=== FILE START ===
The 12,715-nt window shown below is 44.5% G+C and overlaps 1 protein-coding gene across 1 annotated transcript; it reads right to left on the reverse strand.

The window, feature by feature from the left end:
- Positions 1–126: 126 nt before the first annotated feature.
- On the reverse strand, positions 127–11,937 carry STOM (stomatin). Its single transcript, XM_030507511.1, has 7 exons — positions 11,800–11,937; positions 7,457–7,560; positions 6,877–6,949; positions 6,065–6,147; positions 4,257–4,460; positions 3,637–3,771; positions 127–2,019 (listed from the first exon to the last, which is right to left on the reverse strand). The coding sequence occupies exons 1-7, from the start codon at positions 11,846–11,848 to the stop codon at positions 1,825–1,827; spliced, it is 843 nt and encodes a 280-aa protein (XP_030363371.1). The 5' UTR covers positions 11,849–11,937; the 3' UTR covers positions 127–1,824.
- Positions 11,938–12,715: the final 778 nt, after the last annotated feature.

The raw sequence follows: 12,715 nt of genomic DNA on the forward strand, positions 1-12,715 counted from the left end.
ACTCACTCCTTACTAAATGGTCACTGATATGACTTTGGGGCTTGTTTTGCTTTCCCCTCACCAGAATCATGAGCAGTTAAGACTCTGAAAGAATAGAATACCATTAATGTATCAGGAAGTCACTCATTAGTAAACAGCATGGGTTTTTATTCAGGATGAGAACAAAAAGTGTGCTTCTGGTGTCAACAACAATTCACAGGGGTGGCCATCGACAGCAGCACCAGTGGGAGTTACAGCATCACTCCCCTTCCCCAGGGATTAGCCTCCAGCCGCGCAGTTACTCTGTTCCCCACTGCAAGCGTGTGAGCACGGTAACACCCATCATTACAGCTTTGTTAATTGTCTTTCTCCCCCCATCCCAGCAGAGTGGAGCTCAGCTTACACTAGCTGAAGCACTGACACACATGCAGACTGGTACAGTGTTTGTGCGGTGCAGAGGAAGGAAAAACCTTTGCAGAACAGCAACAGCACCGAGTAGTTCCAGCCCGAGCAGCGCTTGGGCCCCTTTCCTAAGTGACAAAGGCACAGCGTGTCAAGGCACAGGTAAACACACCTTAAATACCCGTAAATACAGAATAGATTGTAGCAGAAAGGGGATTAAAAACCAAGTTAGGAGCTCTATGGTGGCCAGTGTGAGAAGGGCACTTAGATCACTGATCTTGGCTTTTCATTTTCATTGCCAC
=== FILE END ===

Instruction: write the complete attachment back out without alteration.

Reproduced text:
The 12,715-nt window shown below is 44.5% G+C and overlaps 1 protein-coding gene across 1 annotated transcript; it reads right to left on the reverse strand.

The window, feature by feature from the left end:
- Positions 1–126: 126 nt before the first annotated feature.
- On the reverse strand, positions 127–11,937 carry STOM (stomatin). Its single transcript, XM_030507511.1, has 7 exons — positions 11,800–11,937; positions 7,457–7,560; positions 6,877–6,949; positions 6,065–6,147; positions 4,257–4,460; positions 3,637–3,771; positions 127–2,019 (listed from the first exon to the last, which is right to left on the reverse strand). The coding sequence occupies exons 1-7, from the start codon at positions 11,846–11,848 to the stop codon at positions 1,825–1,827; spliced, it is 843 nt and encodes a 280-aa protein (XP_030363371.1). The 5' UTR covers positions 11,849–11,937; the 3' UTR covers positions 127–1,824.
- Positions 11,938–12,715: the final 778 nt, after the last annotated feature.

The raw sequence follows: 12,715 nt of genomic DNA on the forward strand, positions 1-12,715 counted from the left end.
ACTCACTCCTTACTAAATGGTCACTGATATGACTTTGGGGCTTGTTTTGCTTTCCCCTCACCAGAATCATGAGCAGTTAAGACTCTGAAAGAATAGAATACCATTAATGTATCAGGAAGTCACTCATTAGTAAACAGCATGGGTTTTTATTCAGGATGAGAACAAAAAGTGTGCTTCTGGTGTCAACAACAATTCACAGGGGTGGCCATCGACAGCAGCACCAGTGGGAGTTACAGCATCACTCCCCTTCCCCAGGGATTAGCCTCCAGCCGCGCAGTTACTCTGTTCCCCACTGCAAGCGTGTGAGCACGGTAACACCCATCATTACAGCTTTGTTAATTGTCTTTCTCCCCCCATCCCAGCAGAGTGGAGCTCAGCTTACACTAGCTGAAGCACTGACACACATGCAGACTGGTACAGTGTTTGTGCGGTGCAGAGGAAGGAAAAACCTTTGCAGAACAGCAACAGCACCGAGTAGTTCCAGCCCGAGCAGCGCTTGGGCCCCTTTCCTAAGTGACAAAGGCACAGCGTGTCAAGGCACAGGTAAACACACCTTAAATACCCGTAAATACAGAATAGATTGTAGCAGAAAGGGGATTAAAAACCAAGTTAGGAGCTCTATGGTGGCCAGTGTGAGAAGGGCACTTAGATCACTGATCTTGGCTTTTCATTTTCATTGCCAC